The placental wolf and the marsupial Tasmanian wolf are actually more similar to each other morphologically than a St. Bernard is to a chihuahua. When the Placental wolf and Tasmanian wolf are examined side by side by experts, differences can be seen, but most of the major skull traits and their overall shape are almost identical. “Convergence” attempts to explain away a serious dilemma for Darwinism, namely, how could two animals that are so far apart on the evolutionary tree, and must have diverged from a common ancestor eons ago, end up so similar in so many critical aspects today?
Some biologists have effectively argued against the convergent evolution theory for very good reasons. A major complaint is that it acts as like a post-hoc armchair explanation. Another is that it lacks a mechanism. Another is that it lacks historical evidence. We have no fossil record showing the evolution of the placental wolf from some hypothetical ancient ancestor animal in North America. Nor do we have evidence of the evolution of the Tasmanian wolf from some hypothetical ancient ancestor in Australia. We just know from the evidence that lots of placental wolves live in North America and lots of Tasmanian wolves live in Australia and, in general, no fossils of marsupial wolves are found in North America and no fossils of the placental wolves are found in Australia.
If large numbers of Tasmanian wolf fossils were found in North America beside living placental wolves, evolutionists would be ready with a different story. They could say both evolved here and split off recently, with the former having migrated to Australia. No matter what the facts show, evolution is always the answer.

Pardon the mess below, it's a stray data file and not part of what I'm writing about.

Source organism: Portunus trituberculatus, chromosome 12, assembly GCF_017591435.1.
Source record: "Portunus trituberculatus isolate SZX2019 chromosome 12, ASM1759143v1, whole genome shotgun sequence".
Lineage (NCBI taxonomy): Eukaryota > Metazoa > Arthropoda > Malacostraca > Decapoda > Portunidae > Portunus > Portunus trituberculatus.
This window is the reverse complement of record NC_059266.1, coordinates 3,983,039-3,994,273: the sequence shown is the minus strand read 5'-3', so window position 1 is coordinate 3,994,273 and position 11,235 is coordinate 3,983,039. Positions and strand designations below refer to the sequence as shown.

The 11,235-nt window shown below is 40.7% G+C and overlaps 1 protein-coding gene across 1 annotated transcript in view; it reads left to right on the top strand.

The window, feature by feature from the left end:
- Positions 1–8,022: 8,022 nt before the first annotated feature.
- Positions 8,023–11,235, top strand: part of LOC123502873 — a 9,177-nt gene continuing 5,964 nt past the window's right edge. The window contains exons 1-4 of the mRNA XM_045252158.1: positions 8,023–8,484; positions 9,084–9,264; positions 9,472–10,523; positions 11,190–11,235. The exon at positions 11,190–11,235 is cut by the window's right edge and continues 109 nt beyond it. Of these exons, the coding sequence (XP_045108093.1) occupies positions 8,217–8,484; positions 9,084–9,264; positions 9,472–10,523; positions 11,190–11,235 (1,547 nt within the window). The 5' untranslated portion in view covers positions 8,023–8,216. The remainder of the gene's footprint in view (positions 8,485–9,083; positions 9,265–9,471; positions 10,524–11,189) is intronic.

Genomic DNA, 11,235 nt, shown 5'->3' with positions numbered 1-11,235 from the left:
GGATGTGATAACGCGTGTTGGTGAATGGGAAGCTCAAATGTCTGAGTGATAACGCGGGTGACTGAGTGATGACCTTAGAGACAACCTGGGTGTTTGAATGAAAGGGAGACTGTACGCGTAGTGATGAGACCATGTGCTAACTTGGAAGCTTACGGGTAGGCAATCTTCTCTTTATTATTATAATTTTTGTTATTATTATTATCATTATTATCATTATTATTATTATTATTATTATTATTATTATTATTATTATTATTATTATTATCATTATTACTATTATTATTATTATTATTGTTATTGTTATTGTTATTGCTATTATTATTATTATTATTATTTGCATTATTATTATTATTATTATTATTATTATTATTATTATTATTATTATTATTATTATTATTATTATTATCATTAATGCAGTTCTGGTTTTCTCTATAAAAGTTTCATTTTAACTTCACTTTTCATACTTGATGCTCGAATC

A Time Bomb
Another major difficulty with convergent evolution as an explanation for the placental wolf and the Tasmanian wolf is that their common traits are far too similar to have evolved separately from different ancient common ancestors way back in the early Cretaceous, as evolutionists believe. Such a huge time span should have produced far more differences than observed. Many other examples of convergence also show commonalities in so many ways that only experts can see the distinctions. Evolutionary paleontologists often have difficulty determining
whether organisms shared a characteristic because they inherited it from a common ancestor, or because they evolved it separately by convergence. This sometimes makes reconstructing fossil history difficult. Sometimes in the fossil record a species appears to have become extinct then reappears. Is it because the species was rare for a long time, then reappeared in greater abundance (what paleontologist David Jablonski calls Lazarus taxa, because they appeared to rise from the dead), or because another lineage evolved similar features by convergence, and it just looked like a reappearance (what paleontologist Douglas Erwin calls Elvis taxa)?